In a recently published study, “High-Achieving and Average Students’ Reading Growth: Contrasting School and Summer Trajectories,” researchers found that initially high-achieving students showed similar academic growth rates during the summer and the school year. On the other hand, the typical student improved during the school year but not during the summer. The figure below is a representation of the trends found in the article. The dashed red line for typical students shows achievement growth during the school year, but not during the summer. The solid blue line shows high-achieving student growth does not vary regardless of whether or not they were in school.
These findings indicate that there is an inequality between how much is gained from attending school. There is always cause for concern when one group of students benefits from school and another group does not. Why might there be such a difference in when achievement gains are made?
On Average, High-Achieving Students Do Not Receive Adequate Challenge in School
In the study, students who had scored highly in third grade did not show increased academic achievement until they were in fifth grade. The authors put forth two possible explanations for this finding. First, it may be that initially high-achieving students finally started to receive instruction that more closely matched their needs when they reached fifth grade. Or, the growth of initially high-achieving student had been so slow during previous grades, that the curriculum finally started to “catch up” with them. If initially high-achieving students were receiving appropriately challenging curriculum during every academic year, growth would be consistent across grade levels (and higher during the school year than in the summer).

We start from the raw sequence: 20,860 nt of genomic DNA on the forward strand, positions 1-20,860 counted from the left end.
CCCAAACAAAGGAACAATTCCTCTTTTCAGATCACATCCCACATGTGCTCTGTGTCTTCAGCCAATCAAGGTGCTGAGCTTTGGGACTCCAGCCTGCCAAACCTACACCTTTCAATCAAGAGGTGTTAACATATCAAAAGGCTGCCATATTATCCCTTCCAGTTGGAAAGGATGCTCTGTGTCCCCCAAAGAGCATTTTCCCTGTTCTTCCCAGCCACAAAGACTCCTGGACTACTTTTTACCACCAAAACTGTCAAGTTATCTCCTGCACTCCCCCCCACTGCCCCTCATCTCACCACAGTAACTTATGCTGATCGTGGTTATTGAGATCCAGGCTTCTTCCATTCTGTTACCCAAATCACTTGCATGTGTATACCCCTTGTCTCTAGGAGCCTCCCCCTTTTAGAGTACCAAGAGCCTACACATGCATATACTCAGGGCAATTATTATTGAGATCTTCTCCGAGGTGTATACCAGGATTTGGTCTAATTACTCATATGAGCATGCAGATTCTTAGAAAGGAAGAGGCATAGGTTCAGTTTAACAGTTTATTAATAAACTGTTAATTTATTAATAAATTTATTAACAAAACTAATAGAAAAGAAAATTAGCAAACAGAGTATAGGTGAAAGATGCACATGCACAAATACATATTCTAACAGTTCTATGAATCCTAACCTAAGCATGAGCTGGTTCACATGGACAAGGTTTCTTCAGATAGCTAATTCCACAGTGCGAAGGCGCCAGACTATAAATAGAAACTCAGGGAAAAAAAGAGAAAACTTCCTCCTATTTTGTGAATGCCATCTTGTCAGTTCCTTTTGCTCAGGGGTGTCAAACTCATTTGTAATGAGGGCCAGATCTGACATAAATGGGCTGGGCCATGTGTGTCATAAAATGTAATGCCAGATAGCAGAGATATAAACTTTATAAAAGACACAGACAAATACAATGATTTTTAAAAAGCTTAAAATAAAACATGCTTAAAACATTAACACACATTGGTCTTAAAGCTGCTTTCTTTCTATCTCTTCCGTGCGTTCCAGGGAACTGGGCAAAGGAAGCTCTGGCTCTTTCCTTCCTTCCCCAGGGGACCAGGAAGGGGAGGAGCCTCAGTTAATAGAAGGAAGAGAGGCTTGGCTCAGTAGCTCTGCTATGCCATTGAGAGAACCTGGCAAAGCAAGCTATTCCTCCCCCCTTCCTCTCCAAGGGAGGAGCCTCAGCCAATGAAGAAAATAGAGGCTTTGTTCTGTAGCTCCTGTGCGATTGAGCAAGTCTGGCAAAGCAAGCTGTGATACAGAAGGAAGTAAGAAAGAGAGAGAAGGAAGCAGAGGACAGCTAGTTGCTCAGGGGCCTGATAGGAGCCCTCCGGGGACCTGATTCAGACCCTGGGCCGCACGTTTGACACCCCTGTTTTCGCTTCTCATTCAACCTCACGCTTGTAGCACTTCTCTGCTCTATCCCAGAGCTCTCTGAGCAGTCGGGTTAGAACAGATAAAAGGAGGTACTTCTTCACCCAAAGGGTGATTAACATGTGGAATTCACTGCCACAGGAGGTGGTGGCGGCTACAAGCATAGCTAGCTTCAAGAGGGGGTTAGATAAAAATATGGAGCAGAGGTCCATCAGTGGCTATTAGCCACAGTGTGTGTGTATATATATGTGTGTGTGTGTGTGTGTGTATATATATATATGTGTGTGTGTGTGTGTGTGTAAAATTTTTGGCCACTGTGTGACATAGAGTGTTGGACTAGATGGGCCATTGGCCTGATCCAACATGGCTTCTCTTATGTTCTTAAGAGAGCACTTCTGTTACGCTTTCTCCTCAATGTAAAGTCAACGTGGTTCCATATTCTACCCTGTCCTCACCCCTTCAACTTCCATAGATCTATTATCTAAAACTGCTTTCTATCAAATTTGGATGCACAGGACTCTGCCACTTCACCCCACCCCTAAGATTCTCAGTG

The authors also suggested that providing reading instruction at least two grades ahead of each high-achieving student’s actual grade level may help to buffer an inequality in achievement growth rates. However, they also noted that most current educational accountability models do not prioritize academic growth for all students. Analysis has shown that high-achieving students are not likely to receive appropriately challenging curriculum when minimum learning standards take precedence over academic growth for all students.
Parents Can Use This Information to Advocate for Gifted Program Services
These findings indicate that high-achieving students do not benefit from school as much as the typical student. Two avenues you could pursue meeting with a gifted program coordinator to examine your child’s progress and considering above level assessments to provide insight into the level of challenge that is appropriate for your child’s educational needs.
To ensure that your child is accessing possible opportunities for growth, investigate academic differentiation options, such as grade or subject acceleration, in your child’s school. Advocating for these services can help your child access opportunities for academic growth.
Seek Options Outside of School
If your child’s needs aren’t being met inside the classroom, activities outside the classroom, including non-academic activities, can help provide your child with opportunities for growth and to experience challenging environments.